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January 3, 2013
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Desexed cats

:icondivine--apathia:
divine--apathia Featured By Owner Jan 3, 2013  Hobbyist Photographer
I've had dogs and cats before, and nursed them through being desexed. I know the basic care, and I know they shouldn't get very wet, check their stitches eshouldn't do strenuous exercise etc etc etc.


However, I'm wondering what exactly counts as 'strenuous'? She was desexed a little while ago and her stitches are being taken out this Monday (It's currently Friday here)

I've tried reading up about it, but no where is particularly detailed about what counts as 'strenuous' or not.

We have a lot of low furniture (less than knee height) and chairs (just about knee height)

Is the cat jumping up on that considered 'strenuous'?
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Devious Comments

:iconcrazylittleloon:
Crazylittleloon Featured By Owner Jan 5, 2013  Student Writer
I should know more about this, I've been around cats my whole life...of course, I've only ever had two female cats, the rest were all male, and with male cats it's just -snipsnipsnip- YOU'RE DONE, NEXT.

I do know with female cats, be gentle with their stitches, cuddle them extremely carefully, make sure they don't sleep in their litter box, and keep them inside.

Also, be careful with catnip. My gigantic tuxedo cat is currently higher than the Hubble telescope and that can really cause problems with stitches (and lamps, don't destroy my lamp kitty...)
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:iconlowko:
lowko Featured By Owner Jan 4, 2013
thread title would make a good daft punk or deadmouse song.
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:icongravitatingconundrum:
GravitatingConundrum Featured By Owner Jan 4, 2013  Hobbyist General Artist
Just echoing a few others here, seeing that some of their responses are spot on and wanted to throw in my few cents. c:

I work as a vet tech, and whenever we return the dog or cat back to the owner after a surgery like this, we usually recommend that they don't go outside (if they happen to be an outside/indoor animal) and keep exercise to a minimum, like running around, playing with others (animals or children), things like that. Also recommend keeping an eye on them so they don't pick at their sutures, because that is another expensive surgery in itself. @_@

As for jumping, that can vary, I wouldn't recommend letting her jump often. Even small jumps can tweak her stitches, but since she is getting them out this Monday, most of her incision should be healed by this time if its been roughly 10+ days since her surgery. We do our suture removals between 10-14 days after their surgery, so I'm going off of that. They heal up pretty well in such a small time frame.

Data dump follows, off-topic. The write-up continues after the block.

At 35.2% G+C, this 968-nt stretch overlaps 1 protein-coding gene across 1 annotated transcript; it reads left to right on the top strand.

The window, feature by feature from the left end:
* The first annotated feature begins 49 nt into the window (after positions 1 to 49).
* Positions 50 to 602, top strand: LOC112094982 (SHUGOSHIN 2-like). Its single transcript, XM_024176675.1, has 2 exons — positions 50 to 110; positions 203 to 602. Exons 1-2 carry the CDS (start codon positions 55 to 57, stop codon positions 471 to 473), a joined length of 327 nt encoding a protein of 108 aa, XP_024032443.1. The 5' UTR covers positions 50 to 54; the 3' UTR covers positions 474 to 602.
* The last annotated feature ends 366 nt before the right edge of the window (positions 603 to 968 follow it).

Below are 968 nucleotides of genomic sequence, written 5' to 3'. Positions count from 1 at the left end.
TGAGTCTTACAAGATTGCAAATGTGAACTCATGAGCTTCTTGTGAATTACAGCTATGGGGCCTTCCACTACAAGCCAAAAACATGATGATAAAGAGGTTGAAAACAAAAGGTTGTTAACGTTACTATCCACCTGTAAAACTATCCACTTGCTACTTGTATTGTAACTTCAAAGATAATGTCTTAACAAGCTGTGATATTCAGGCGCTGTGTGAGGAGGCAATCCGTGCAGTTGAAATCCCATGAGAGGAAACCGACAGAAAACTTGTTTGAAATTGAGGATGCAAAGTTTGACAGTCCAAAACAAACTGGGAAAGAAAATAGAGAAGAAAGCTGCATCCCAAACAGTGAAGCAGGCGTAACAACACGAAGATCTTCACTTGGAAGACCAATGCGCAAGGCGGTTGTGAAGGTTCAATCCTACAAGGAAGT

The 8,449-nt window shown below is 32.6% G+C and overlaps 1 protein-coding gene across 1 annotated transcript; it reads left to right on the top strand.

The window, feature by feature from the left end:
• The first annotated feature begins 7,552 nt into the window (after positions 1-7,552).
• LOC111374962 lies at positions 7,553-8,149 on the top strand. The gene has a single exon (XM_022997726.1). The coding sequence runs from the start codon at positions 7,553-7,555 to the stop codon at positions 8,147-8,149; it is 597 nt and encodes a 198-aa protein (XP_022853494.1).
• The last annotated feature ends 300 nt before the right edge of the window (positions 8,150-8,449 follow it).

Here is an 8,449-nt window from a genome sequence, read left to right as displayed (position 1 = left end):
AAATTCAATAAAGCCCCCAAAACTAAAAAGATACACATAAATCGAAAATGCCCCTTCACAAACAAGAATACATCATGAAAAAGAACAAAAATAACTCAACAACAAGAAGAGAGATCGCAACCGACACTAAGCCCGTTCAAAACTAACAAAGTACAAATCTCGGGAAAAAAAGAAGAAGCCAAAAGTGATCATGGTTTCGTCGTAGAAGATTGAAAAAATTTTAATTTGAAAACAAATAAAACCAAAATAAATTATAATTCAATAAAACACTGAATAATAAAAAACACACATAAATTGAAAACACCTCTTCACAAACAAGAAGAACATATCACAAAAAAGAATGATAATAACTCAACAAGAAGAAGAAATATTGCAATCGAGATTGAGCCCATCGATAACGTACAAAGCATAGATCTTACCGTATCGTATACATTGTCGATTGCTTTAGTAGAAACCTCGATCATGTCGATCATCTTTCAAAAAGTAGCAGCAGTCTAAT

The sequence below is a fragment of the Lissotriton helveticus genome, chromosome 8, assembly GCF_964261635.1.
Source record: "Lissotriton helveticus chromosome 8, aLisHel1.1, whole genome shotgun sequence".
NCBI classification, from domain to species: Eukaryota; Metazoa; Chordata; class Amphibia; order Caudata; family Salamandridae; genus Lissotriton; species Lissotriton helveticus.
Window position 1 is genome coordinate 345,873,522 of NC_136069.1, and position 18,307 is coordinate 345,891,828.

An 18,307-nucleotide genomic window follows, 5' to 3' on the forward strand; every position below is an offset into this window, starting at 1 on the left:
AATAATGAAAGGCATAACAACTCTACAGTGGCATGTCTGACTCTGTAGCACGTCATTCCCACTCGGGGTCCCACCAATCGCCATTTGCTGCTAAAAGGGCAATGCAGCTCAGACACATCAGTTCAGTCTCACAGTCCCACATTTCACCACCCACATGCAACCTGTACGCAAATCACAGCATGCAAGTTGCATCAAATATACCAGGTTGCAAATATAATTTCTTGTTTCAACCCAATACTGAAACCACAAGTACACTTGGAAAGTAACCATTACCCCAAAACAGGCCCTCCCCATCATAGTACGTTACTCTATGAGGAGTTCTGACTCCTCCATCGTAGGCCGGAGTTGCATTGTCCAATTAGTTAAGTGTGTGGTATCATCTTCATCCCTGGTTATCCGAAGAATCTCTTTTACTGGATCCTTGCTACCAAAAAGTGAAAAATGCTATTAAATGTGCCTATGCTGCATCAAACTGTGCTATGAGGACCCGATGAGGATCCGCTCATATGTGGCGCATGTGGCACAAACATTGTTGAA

Other than that, that's about it really. :) As long as she is doing well behavior wise, like no sudden drastic changes or sudden lethargy, and she's healing appropriately, she should be fine. I've read some of your other responses and you are on the right course of action in dealing with this, and I hope her suture removal goes well!
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:iconsiegeonthorstadt:
siegeonthorstadt Featured By Owner Jan 4, 2013
if its strenuous the stitches will bite, and the cat wont do it anymore. i think you should just keep them away from an opposite gender and fights, dog chases and other stuff that the cat priorizes more than physical pain, which is being scared for life.
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:iconamanda-graham:
Amanda-Graham Featured By Owner Jan 4, 2013  Professional Writer
i think jumping up on the chair is alright ... but moving the chair or lifting bags of groceries is out for the cat for a while.
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:iconkrazehkittehkat:
KrazehKittehKat Featured By Owner Jan 4, 2013  Hobbyist General Artist
I define it as 'don't pick up the feline and swing it around like you're some sort of demented child'.
Through my experience with cats, they jumped all over the place the day after their procedure and nothing really messed up their stitches. I think they themselves have a pretty good sense of what's a good idea and what's a bad idea.
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:iconorangekrissy:
OrangeKrissy Featured By Owner Jan 3, 2013
in other words, don't use your laser pointer and play catch the little spot on the wall all over the house. When you say desexed do you mean neutered? I've had both male and female cats fixed and never got any directions against strenuous exercise, probably because they weren't feeling much like exercising after losing their balls.
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:icondivine--apathia:
divine--apathia Featured By Owner Jan 4, 2013  Hobbyist Photographer
Yes, I mean neuter. Desexing just happens to be the term that is usually used here.
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:iconsabhira:
Sabhira Featured By Owner Jan 3, 2013  Student Traditional Artist
Yes, jumping, and really anything that exerts her abdominals counts as strenuous. Even if it's just a small distance, you don't want to risk it. I had mine on cage rest when I couldn't keep an eye on them, just to be safe.
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:icondivine--apathia:
divine--apathia Featured By Owner Jan 4, 2013  Hobbyist Photographer
I'd feel so evil for doing that. I feel bad enough for locking her up in her safe room and keeping her Elizabethan collar on.

God, now I know how protective parents feel!
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